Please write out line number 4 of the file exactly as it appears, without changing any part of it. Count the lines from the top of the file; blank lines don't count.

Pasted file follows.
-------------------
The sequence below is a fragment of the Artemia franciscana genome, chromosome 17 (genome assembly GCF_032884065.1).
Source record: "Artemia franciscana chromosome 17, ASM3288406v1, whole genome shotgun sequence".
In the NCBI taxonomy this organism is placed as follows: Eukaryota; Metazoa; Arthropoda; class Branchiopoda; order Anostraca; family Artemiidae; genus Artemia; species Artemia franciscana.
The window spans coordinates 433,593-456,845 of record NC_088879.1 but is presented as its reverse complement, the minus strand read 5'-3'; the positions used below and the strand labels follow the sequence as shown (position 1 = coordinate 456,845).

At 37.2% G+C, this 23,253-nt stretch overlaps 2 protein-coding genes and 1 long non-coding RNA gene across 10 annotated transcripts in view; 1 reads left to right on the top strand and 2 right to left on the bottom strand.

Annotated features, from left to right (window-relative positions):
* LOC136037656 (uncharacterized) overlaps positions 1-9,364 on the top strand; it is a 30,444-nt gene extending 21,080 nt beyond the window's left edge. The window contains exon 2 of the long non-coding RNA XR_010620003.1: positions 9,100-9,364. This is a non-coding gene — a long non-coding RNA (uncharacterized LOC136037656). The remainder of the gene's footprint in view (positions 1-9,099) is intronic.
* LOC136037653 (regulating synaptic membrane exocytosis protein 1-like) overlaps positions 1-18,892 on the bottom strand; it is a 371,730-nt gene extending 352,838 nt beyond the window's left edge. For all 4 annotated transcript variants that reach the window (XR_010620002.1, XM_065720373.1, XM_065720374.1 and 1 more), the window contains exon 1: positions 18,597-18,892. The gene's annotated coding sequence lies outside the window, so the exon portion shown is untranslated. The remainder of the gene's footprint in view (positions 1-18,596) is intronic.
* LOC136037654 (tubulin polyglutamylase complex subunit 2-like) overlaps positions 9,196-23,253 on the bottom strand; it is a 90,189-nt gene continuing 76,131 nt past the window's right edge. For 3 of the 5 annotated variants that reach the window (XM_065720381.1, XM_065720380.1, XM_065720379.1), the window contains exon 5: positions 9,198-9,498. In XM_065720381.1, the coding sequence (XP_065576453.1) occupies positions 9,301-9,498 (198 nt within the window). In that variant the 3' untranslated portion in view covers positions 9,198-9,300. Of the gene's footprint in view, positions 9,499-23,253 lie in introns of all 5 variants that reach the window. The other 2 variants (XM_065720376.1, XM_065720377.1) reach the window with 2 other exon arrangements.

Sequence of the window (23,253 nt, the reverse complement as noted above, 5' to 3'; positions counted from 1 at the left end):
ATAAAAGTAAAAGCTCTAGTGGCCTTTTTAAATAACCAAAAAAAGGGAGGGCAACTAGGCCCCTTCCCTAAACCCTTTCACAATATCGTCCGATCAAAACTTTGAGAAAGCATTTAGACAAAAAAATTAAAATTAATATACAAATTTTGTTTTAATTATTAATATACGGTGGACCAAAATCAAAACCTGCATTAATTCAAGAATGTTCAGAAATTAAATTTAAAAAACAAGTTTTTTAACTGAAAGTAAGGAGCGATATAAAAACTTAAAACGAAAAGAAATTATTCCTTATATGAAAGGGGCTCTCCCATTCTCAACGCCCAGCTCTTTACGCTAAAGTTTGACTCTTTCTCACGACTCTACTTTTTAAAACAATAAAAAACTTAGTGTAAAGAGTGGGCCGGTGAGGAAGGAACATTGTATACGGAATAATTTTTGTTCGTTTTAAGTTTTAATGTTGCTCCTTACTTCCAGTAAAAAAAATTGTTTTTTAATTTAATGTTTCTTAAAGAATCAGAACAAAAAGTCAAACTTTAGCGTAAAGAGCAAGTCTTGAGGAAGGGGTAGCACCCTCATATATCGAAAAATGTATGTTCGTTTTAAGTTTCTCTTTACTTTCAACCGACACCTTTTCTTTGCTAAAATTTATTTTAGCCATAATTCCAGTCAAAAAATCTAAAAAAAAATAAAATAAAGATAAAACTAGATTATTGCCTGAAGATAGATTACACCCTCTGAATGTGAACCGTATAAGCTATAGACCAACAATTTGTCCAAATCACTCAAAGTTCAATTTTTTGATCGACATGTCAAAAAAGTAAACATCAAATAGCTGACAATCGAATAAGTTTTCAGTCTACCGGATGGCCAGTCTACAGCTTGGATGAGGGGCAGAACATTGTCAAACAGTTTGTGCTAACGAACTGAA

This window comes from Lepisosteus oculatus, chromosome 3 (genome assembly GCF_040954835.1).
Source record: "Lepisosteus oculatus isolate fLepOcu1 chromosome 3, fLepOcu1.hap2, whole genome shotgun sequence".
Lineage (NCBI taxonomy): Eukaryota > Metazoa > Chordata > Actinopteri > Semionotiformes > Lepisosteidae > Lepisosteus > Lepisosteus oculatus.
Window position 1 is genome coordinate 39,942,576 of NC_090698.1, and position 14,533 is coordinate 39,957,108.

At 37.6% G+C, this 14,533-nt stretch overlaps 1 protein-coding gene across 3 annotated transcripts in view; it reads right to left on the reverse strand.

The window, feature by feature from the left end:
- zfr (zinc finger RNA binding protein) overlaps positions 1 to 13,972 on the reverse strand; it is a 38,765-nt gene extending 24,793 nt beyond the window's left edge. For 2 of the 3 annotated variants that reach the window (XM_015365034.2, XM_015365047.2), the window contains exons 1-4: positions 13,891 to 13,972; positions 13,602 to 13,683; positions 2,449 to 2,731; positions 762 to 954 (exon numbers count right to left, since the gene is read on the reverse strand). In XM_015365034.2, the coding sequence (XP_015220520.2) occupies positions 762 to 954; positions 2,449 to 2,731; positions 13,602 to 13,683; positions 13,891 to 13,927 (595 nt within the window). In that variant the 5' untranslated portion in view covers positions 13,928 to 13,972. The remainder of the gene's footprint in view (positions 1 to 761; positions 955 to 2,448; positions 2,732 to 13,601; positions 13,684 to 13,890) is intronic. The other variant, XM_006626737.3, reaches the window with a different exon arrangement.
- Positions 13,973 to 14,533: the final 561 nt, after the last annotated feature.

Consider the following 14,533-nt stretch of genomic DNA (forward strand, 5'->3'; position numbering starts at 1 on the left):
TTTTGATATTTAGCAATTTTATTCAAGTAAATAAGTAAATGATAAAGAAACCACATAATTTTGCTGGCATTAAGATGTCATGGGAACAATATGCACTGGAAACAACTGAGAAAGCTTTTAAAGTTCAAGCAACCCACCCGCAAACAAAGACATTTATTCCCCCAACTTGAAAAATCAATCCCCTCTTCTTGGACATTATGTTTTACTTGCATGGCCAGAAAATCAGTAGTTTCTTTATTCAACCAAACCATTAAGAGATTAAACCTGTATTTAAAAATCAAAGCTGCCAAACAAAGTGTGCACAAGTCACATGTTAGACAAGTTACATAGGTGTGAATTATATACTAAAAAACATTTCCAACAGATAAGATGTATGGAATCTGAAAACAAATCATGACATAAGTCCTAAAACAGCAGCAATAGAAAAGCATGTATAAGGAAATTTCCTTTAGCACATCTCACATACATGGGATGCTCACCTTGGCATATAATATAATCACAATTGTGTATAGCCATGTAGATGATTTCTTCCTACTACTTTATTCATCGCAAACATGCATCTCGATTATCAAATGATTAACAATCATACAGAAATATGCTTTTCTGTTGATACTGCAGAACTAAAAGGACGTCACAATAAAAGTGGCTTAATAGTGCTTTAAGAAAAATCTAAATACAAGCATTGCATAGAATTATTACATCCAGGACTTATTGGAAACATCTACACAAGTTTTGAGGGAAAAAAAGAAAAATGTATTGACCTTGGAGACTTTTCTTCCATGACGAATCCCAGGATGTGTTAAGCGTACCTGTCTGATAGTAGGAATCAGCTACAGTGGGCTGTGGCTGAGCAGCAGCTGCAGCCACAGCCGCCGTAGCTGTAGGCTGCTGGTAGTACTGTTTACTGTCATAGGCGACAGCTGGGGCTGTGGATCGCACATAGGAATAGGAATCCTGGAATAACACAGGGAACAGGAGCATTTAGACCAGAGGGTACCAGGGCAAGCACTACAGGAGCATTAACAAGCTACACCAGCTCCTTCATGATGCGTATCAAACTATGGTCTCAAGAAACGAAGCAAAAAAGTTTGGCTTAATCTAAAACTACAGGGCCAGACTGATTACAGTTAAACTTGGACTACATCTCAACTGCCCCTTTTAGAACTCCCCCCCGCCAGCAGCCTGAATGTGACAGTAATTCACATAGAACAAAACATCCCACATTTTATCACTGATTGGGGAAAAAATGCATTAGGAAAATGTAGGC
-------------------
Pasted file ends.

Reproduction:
The window spans coordinates 433,593-456,845 of record NC_088879.1 but is presented as its reverse complement, the minus strand read 5'-3'; the positions used below and the strand labels follow the sequence as shown (position 1 = coordinate 456,845).